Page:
- Lesley James
- Information Science, Communication, Electronic Technology
- Material Type:
- Lesson Plan, Unit of Study
- High School
- Creative Commons Attribution
- Media Formats:
Civic Online Reasoning Website Guidance
This guide walks you through the Civic Online Reasoning curriculum from the Stanford History Education Group. Their extensive suite of lessons and assessments helps students acquire skills for thinking critically about the information they find online. The target audience is high school but some lessons can be adapted for younger students.
Civic Online Reasoning | Stanford History Education Group
Purpose of Website
Their stated mission: "Students are confused about how to evaluate online information. We all are. The COR curriculum provides free lessons and assessments that help you teach students to evaluate online information that affects them, their communities, and the world.”
The COR curriculum is one of many resources available from the Stanford History Education Group, a research and development group at Stanford University.
The lessons are aimed at high school students but some of them can be adapted for younger students.
Site Navigation Strategy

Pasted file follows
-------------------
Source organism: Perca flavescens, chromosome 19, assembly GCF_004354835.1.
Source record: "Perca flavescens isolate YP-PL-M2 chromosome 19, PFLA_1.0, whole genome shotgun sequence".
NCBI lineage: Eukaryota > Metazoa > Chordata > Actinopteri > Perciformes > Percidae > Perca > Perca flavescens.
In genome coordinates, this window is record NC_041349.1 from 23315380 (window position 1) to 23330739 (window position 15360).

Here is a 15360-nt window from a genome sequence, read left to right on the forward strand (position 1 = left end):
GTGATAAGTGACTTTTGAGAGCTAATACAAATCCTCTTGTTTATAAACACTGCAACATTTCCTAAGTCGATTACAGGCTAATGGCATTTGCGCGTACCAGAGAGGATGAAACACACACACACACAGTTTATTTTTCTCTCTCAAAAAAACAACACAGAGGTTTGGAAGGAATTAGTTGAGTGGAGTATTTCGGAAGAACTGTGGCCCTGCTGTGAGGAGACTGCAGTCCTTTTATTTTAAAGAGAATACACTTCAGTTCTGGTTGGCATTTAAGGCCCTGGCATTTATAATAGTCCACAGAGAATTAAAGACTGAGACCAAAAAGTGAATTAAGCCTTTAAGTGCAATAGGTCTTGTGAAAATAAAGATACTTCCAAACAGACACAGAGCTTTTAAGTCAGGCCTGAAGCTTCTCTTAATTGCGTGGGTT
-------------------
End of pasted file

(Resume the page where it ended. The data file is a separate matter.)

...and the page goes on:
According to the site: “Download a single lesson or the full curriculum. Either way, you get classroom-ready materials. Integrate lesson plans into existing curriculum or teach as a separate module.”
You can explore the entire curriculum, which is organized around 3 questions:
- Who’s behind the information?
- What’s the evidence?
- What do other sources say?
Or you can look at just the lessons or just the assessments, which were made to be used with specific lessons but can also be used independently.
The curriculum can be a bit overwhelming, so it’s good that it has also been curated into collections, which currently include:
- Intro lessons
- Teaching lateral reading
- A little of everything
- COR for the science classroom
- COR for the history classroom
Each lesson includes a slide deck, a full “script” for teachers to use, and all the necessary handouts.
Many of the lessons have a Level 1 and a Level 2 version for differentiation purposes.
If you’re pressed for time, there’s a series of 3 lessons that touch on the main points called “Saturday School.”
There’s a collection of videos, which includes the “Navigating Digital Information” series developed in collaboration with John Green’s Crash Course.
You have to create a free account to access most of the resources on the site.
Attribution and License
Image and Mission by Stanford History Education Group. Used pursuant to fair use.
Except where otherwise noted, this website guidance document by Washington Office of Superintendent of Public Instruction is licensed under a Creative Commons Attribution License. All logos and trademarks are the property of their respective owners. Sections used under fair use doctrine (17 U.S.C. § 107) are marked.
This resource contains links to websites operated by third parties. These links are provided for your convenience only and do not constitute or imply any endorsement or monitoring by OSPI. Please confirm the license status of any third-party resources and understand their terms before use.